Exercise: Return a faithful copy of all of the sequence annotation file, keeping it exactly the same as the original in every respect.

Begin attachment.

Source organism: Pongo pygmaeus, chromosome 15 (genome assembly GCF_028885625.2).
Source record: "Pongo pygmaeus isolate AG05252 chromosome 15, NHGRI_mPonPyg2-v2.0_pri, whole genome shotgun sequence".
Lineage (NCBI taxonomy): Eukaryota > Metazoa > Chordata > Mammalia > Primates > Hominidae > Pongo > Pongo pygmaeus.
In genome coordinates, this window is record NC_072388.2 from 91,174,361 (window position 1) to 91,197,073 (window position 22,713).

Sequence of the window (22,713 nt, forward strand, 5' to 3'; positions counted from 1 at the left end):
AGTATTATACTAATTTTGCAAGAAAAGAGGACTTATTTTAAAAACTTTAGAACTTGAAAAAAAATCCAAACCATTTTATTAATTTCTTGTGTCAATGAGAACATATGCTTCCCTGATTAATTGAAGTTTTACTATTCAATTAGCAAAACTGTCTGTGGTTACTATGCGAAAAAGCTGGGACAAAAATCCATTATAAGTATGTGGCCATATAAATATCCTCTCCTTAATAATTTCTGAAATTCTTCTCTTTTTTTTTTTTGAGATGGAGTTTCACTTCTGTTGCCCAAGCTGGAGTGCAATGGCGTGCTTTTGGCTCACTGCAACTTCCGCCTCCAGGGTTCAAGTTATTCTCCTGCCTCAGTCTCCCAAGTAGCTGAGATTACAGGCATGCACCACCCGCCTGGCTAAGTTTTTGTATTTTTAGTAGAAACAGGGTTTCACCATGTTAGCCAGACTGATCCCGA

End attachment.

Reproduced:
Source organism: Pongo pygmaeus, chromosome 15 (genome assembly GCF_028885625.2).
Source record: "Pongo pygmaeus isolate AG05252 chromosome 15, NHGRI_mPonPyg2-v2.0_pri, whole genome shotgun sequence".
Lineage (NCBI taxonomy): Eukaryota > Metazoa > Chordata > Mammalia > Primates > Hominidae > Pongo > Pongo pygmaeus.
In genome coordinates, this window is record NC_072388.2 from 91,174,361 (window position 1) to 91,197,073 (window position 22,713).

Sequence of the window (22,713 nt, forward strand, 5' to 3'; positions counted from 1 at the left end):
AGTATTATACTAATTTTGCAAGAAAAGAGGACTTATTTTAAAAACTTTAGAACTTGAAAAAAAATCCAAACCATTTTATTAATTTCTTGTGTCAATGAGAACATATGCTTCCCTGATTAATTGAAGTTTTACTATTCAATTAGCAAAACTGTCTGTGGTTACTATGCGAAAAAGCTGGGACAAAAATCCATTATAAGTATGTGGCCATATAAATATCCTCTCCTTAATAATTTCTGAAATTCTTCTCTTTTTTTTTTTTGAGATGGAGTTTCACTTCTGTTGCCCAAGCTGGAGTGCAATGGCGTGCTTTTGGCTCACTGCAACTTCCGCCTCCAGGGTTCAAGTTATTCTCCTGCCTCAGTCTCCCAAGTAGCTGAGATTACAGGCATGCACCACCCGCCTGGCTAAGTTTTTGTATTTTTAGTAGAAACAGGGTTTCACCATGTTAGCCAGACTGATCCCGA